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Monday, January 4, 1999 Published at 13:36 GMT

UK Politics

Spin doctor to resign

Charlie Whelan: Will leave when replacement is found

Chancellor Gordon Brown's press secretary Charlie Whelan has announced he will give up his job as soon as an "appropriate opportunity" becomes available.

Mr Whelan said it was "absurd" so much attention had focused on rumours about his involvement in the recent home-a-loan scandal.

But, in a statement explaining his actions, he said he could not longer carry on at his present job.

"I want to make it absolutely clear that I was not responsible for disclosing any information about Peter Mandelson's mortgage and I refute any suggestion that I was.

BBC Political Correspondent John Pienaar: "He's going on his own accord"
"I do however take the view that the job of press secretary becomes extremely difficult if the press secretary, and not the department he serves, becomes the story and the subject of excessive attention.

"It is absurd that, on the day the euro starts trading, in the week the Monetary Policy Committee is meeting and when the chancellor is working on a number of important initiatives for the New Year that there is such attention focused on me.

BBC Business correspondent Ed Crooks: With Charlie Whelan you were always hearing Gordon Brown's thoughs
"Therefore, as soon as an appropriate opportunity becomes available, I will move but in the meantime I will continue to do my job at the Treasury to the best of my ability, promoting the New Labour policies on which Tony Blair and Gordon Brown have worked so closely for so long."

Speculation has surrounded Mr Whelan's future at the Treasury following the row over the downfall of former trade secretary Peter Mandelson.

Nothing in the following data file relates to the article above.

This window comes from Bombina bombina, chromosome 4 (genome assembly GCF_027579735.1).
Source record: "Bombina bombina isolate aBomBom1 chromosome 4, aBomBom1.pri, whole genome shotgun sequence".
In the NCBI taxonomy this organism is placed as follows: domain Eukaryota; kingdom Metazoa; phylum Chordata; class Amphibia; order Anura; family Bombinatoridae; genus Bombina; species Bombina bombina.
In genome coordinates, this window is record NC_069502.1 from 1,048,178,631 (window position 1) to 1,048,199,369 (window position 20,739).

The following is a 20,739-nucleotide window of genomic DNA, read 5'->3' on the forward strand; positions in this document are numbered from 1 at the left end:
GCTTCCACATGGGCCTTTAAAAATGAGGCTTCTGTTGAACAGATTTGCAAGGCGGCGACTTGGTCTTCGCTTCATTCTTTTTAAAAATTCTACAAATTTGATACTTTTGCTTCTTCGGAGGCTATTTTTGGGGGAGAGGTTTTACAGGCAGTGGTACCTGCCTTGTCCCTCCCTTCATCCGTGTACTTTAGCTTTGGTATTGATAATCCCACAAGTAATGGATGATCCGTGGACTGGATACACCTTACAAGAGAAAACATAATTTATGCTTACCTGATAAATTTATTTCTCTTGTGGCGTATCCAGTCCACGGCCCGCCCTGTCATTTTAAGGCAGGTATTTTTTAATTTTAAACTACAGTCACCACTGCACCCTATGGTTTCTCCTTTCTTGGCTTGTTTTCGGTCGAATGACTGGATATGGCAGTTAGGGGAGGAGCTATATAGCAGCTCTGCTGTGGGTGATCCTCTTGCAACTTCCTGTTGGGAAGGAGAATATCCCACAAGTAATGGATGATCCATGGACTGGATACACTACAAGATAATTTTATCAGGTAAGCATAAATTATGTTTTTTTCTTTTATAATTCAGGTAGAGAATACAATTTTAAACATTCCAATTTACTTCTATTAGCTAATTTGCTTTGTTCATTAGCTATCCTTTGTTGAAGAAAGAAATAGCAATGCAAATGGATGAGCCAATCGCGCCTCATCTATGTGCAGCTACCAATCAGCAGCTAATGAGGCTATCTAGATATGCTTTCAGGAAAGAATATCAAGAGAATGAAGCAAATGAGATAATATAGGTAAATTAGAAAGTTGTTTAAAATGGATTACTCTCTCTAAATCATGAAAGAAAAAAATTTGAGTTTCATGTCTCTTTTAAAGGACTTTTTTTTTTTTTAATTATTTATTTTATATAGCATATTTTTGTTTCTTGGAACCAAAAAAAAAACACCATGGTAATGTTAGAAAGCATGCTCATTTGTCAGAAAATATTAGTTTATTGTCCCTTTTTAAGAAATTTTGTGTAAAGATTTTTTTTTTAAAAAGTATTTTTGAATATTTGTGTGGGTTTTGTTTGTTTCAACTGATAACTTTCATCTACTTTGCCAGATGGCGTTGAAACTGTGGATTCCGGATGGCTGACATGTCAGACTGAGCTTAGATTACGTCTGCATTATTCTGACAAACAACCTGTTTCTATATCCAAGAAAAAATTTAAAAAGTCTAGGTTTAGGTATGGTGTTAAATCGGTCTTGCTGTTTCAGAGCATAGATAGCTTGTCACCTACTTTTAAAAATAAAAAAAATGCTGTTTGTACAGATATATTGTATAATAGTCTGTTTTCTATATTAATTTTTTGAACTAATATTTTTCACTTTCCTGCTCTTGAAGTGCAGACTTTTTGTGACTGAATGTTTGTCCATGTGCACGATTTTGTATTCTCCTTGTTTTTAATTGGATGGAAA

[ image: Home loan: Peter Mandelson's controversial house]
Home loan: Peter Mandelson's controversial house
Mr Whelan returned to work on Monday after spending 10 days out of contact after allegations he leaked information that led to the resignation of Mr Mandelson.

Mr Mandelson quit after it was revealed he had received a secret loan of £373,000 from then paymaster general Geoffrey Robinson to help buy his London home. Mr Robinson also resigned.

Like Mr Mandelson and Mr Robinson before him, Mr Whelan left his job still insisting he had done nothing wrong.

He was backed in this view by Prime Minister Tony Blair's press secretary who said there was "no evidence" Mr Whelan had leaked against the former trade secretary.

The Downing Street spokesman added that he did not believe Mr Whelan was the source.

Sir Bernard Ingham: He has been a liability from day one (BBC News 24)
The Guardian newspaper, which broke the story, itself took the unusual step of stating its information did not come from the chancellor's office.

But some Cabinet ministers had been reported to have been demanding Mr Whelan's resignation.

Downing Street had moved to distance the prime minister from the row, saying: "It is a matter entirely for the chancellor as to who he employs".

[ image: Gordon Brown is now seeking a new spokesman]
Gordon Brown is now seeking a new spokesman
Mr Whelan's departure from the Treasury comes as The Mirror newspaper revealed details of a memo to Mr Brown from Mr Mandelson asking him not to stand for the Labour leadership in the wake of John Smith's death in 1994.

The Mirror denies that the memo was leaked to journalist Paul Routledge by his close friend Charlie Whelan.

Leader of the House Margaret Beckett rounded on those attacking Mr Whelan.

"When people get cross about some of the things that happen they look for people to blame and the flak flies.

"But the government works well together as a whole and that includes the Treasury team."

Despite government moves to kill the story, Conservatives say that continuing row has exposed civil war at the heart of New Labour.

Shadow Trade Secretary John Redwood said: "Now the Brownites will be looking at a way of fighting back.

"If the man who didn't leak the home-loan story has to resign, will the prime minister now organise a proper leak inquiry to find out who did do it and sack him or her?"

Liberal Democrat Treasury spokesman Malcolm Bruce welcomed Mr Whelan's decision and said he should now leave his present job as speedily as possible.

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